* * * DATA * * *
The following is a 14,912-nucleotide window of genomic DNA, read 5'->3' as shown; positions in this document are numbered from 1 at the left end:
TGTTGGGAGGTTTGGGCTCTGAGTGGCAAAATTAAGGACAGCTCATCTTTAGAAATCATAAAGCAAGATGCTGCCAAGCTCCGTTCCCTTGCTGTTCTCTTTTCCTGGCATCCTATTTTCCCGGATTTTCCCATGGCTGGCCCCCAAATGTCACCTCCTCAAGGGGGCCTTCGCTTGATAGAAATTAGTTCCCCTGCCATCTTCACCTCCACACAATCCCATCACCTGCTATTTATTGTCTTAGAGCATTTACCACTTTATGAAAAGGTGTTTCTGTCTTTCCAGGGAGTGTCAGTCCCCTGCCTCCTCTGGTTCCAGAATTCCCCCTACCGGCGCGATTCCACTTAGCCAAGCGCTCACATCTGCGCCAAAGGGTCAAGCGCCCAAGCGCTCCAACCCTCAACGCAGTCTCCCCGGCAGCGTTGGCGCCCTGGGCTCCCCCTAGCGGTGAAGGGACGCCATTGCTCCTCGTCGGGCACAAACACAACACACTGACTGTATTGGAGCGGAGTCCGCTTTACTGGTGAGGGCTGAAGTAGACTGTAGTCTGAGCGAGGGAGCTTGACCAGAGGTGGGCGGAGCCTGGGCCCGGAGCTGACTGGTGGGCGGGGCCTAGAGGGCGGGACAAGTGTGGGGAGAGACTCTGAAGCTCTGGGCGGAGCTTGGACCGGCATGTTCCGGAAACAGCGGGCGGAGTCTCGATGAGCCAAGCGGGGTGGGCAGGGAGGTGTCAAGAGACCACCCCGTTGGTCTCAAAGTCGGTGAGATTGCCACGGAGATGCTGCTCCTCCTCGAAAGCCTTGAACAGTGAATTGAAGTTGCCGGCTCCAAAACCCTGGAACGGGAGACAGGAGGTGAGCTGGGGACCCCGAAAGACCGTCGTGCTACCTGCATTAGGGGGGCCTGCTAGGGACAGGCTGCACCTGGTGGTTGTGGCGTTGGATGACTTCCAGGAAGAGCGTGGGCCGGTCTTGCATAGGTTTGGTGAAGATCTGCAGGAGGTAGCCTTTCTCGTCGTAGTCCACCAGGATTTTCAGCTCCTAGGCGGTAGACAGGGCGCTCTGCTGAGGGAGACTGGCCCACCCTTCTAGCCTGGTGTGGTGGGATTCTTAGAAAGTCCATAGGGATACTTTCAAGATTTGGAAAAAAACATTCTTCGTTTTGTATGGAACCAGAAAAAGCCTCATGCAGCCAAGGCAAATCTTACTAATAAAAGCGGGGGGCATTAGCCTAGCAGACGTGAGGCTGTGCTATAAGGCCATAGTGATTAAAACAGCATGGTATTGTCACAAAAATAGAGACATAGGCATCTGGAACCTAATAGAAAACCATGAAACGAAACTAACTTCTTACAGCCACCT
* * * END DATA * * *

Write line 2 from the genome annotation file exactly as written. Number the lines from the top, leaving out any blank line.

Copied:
TGTTGGGAGGTTTGGGCTCTGAGTGGCAAAATTAAGGACAGCTCATCTTTAGAAATCATAAAGCAAGATGCTGCCAAGCTCCGTTCCCTTGCTGTTCTCTTTTCCTGGCATCCTATTTTCCCGGATTTTCCCATGGCTGGCCCCCAAATGTCACCTCCTCAAGGGGGCCTTCGCTTGATAGAAATTAGTTCCCCTGCCATCTTCACCTCCACACAATCCCATCACCTGCTATTTATTGTCTTAGAGCATTTACCACTTTATGAAAAGGTGTTTCTGTCTTTCCAGGGAGTGTCAGTCCCCTGCCTCCTCTGGTTCCAGAATTCCCCCTACCGGCGCGATTCCACTTAGCCAAGCGCTCACATCTGCGCCAAAGGGTCAAGCGCCCAAGCGCTCCAACCCTCAACGCAGTCTCCCCGGCAGCGTTGGCGCCCTGGGCTCCCCCTAGCGGTGAAGGGACGCCATTGCTCCTCGTCGGGCACAAACACAACACACTGACTGTATTGGAGCGGAGTCCGCTTTACTGGTGAGGGCTGAAGTAGACTGTAGTCTGAGCGAGGGAGCTTGACCAGAGGTGGGCGGAGCCTGGGCCCGGAGCTGACTGGTGGGCGGGGCCTAGAGGGCGGGACAAGTGTGGGGAGAGACTCTGAAGCTCTGGGCGGAGCTTGGACCGGCATGTTCCGGAAACAGCGGGCGGAGTCTCGATGAGCCAAGCGGGGTGGGCAGGGAGGTGTCAAGAGACCACCCCGTTGGTCTCAAAGTCGGTGAGATTGCCACGGAGATGCTGCTCCTCCTCGAAAGCCTTGAACAGTGAATTGAAGTTGCCGGCTCCAAAACCCTGGAACGGGAGACAGGAGGTGAGCTGGGGACCCCGAAAGACCGTCGTGCTACCTGCATTAGGGGGGCCTGCTAGGGACAGGCTGCACCTGGTGGTTGTGGCGTTGGATGACTTCCAGGAAGAGCGTGGGCCGGTCTTGCATAGGTTTGGTGAAGATCTGCAGGAGGTAGCCTTTCTCGTCGTAGTCCACCAGGATTTTCAGCTCCTAGGCGGTAGACAGGGCGCTCTGCTGAGGGAGACTGGCCCACCCTTCTAGCCTGGTGTGGTGGGATTCTTAGAAAGTCCATAGGGATACTTTCAAGATTTGGAAAAAAACATTCTTCGTTTTGTATGGAACCAGAAAAAGCCTCATGCAGCCAAGGCAAATCTTACTAATAAAAGCGGGGGGCATTAGCCTAGCAGACGTGAGGCTGTGCTATAAGGCCATAGTGATTAAAACAGCATGGTATTGTCACAAAAATAGAGACATAGGCATCTGGAACCTAATAGAAAACCATGAAACGAAACTAACTTCTTACAGCCACCT